I’m writing to you in connection to an article that appeared in the Whitby Gazette on July 21st in which I was grossly misquoted.
The facts surrounding the article stem from comments on Twitter, where a Scottish fisherman wrongly implied that I don’t support UK fishermen.
The fisherman in question kindly offered to send me some fresh haddock to try and convince me that it was better than my current supply - the fish was sent to us along with some cod. Out of politeness I replied with a tweet saying the haddock was some of the best I’d tasted - not better than frozen or Norwegian - as incorrectly implied by the article.
I’d also like to take this opportunity to tell readers how we arrived at the sourcing policy we have across our group of restaurants, which is simply to buy the best available and most sustainable products. I live in the port of Brixham and have always actively supported and promoted our local fleet and seafood - which I believe to be some of the best in the world. Over the last 15 years I have bought a large amount of UK caught fish, and continue to do so. I am a regular at Brixham fish market and have great relationships with the local fishermen. Readers may therefore ask how I can also support Norwegian fishermen, both in terms of my purchasing habits but also via my involvement with the Norwegian Seafood Council.
Put simply, I recognise that in the UK we are – and always have been - a cod and haddock loving nation. As a result we have always imported more cod than the UK fleet catches in our own waters. We don’t have a big cod fishery here on the South Coast and when I opened my family seafood restaurant Rockfish I wanted to find the best, most consistent and sustainable supply I could.
My research led me to Norway where I met a group of fishermen and was able to see the quality of the fish and study the facts behind the Barents Sea fishery. I was highly impressed by the appearance, flavour and huge abundance of the fish and the amount of effort that had been put in over the years to ensure their fisheries are well-stocked for generations to come. Norway banned discards over 25 years ago and this is just one of a number of policies put in place to ensure their sustainability – resulting in the largest growing cod stock in the world.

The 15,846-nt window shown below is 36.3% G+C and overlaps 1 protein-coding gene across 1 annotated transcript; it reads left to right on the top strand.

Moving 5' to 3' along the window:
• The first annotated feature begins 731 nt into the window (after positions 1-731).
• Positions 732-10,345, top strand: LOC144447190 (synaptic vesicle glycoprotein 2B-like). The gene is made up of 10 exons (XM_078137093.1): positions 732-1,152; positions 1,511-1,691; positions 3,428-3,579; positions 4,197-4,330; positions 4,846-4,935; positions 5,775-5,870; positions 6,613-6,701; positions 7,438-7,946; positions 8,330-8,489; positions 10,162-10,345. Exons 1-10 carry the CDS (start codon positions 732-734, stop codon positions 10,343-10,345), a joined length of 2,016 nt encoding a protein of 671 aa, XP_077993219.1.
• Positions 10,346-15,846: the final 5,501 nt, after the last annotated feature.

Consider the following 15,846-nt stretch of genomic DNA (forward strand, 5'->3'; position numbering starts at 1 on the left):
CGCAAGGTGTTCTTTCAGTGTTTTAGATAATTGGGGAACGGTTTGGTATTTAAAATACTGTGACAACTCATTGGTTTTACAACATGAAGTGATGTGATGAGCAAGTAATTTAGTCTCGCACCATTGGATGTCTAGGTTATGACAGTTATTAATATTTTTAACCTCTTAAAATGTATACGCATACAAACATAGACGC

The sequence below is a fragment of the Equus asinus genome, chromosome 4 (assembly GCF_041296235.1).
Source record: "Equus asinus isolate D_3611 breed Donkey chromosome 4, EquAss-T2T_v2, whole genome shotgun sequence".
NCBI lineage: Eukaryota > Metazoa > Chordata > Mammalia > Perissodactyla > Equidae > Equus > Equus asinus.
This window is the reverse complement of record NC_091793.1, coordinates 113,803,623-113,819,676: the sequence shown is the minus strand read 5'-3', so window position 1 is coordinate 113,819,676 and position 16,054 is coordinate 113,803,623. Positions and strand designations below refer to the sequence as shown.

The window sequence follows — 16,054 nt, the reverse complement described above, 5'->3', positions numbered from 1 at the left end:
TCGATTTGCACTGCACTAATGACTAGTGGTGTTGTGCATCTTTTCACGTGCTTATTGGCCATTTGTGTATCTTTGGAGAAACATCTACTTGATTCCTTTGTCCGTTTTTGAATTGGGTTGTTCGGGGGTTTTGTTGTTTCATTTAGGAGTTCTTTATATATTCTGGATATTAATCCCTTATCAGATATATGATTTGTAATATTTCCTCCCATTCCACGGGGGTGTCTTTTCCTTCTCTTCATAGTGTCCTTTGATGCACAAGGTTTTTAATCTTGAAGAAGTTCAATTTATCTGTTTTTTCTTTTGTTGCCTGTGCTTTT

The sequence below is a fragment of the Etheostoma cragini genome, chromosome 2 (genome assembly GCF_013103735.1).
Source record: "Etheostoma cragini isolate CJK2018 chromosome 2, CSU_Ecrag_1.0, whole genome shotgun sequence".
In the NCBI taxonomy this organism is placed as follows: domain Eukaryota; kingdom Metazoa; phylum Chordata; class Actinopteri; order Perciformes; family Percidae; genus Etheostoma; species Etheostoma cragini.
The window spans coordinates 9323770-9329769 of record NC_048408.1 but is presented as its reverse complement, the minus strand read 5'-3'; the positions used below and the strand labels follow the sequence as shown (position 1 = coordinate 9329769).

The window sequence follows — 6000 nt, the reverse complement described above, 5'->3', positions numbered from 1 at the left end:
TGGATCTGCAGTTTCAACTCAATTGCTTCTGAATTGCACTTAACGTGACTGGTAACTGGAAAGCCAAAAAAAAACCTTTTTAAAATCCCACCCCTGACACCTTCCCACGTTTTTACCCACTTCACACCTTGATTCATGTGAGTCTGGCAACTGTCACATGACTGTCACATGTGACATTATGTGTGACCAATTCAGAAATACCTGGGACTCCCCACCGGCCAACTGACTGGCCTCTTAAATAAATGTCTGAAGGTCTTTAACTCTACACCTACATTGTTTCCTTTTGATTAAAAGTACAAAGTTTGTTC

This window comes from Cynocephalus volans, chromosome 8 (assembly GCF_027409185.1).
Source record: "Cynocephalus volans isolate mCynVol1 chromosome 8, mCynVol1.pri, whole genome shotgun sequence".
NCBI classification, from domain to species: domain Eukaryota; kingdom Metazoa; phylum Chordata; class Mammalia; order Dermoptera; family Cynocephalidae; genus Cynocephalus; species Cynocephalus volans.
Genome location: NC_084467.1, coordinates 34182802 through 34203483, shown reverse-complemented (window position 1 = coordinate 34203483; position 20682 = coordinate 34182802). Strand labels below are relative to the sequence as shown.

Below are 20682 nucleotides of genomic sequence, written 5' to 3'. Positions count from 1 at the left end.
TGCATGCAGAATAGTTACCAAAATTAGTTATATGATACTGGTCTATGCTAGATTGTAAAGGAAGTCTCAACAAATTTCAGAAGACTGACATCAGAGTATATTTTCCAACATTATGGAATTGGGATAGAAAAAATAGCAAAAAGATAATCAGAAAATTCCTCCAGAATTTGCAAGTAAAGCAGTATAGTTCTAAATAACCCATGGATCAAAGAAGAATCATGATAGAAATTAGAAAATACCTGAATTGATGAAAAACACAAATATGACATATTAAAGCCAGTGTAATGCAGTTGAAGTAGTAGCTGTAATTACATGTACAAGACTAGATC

I believe that for a sustainable future for seafood - and in particular huge volume species like cod & haddock - we need to buy from fisheries around the world that have healthy and well managed stocks. That doesn’t mean I don’t acknowledge what our UK fishermen are doing - they should be highly recognised for the initiatives taken in the recent years to create sustainable fisheries. In fact and as recently reported in Fishing News* the Demersal working group from North Sea Regional Advisory Council are now working with the Norwegian fisherman’s sales organisation Norges Fiskarlag to see what practises can be adopted by our own fisheries.
It is this spirit of collaboration that I promote and would like to see more of – at the end of the day we all want the same thing – people to eat more seafood! Additionally I want to ensure that what we provide in our restaurants is sustainable. I want to see British fishermen succeed and I believe that local, imported, farmed and wild need to exist exist side by side in order that we can enjoy our seafood now and forever.
Yours sincerely, Mitch Tonks
*Fishing News, 24.05.13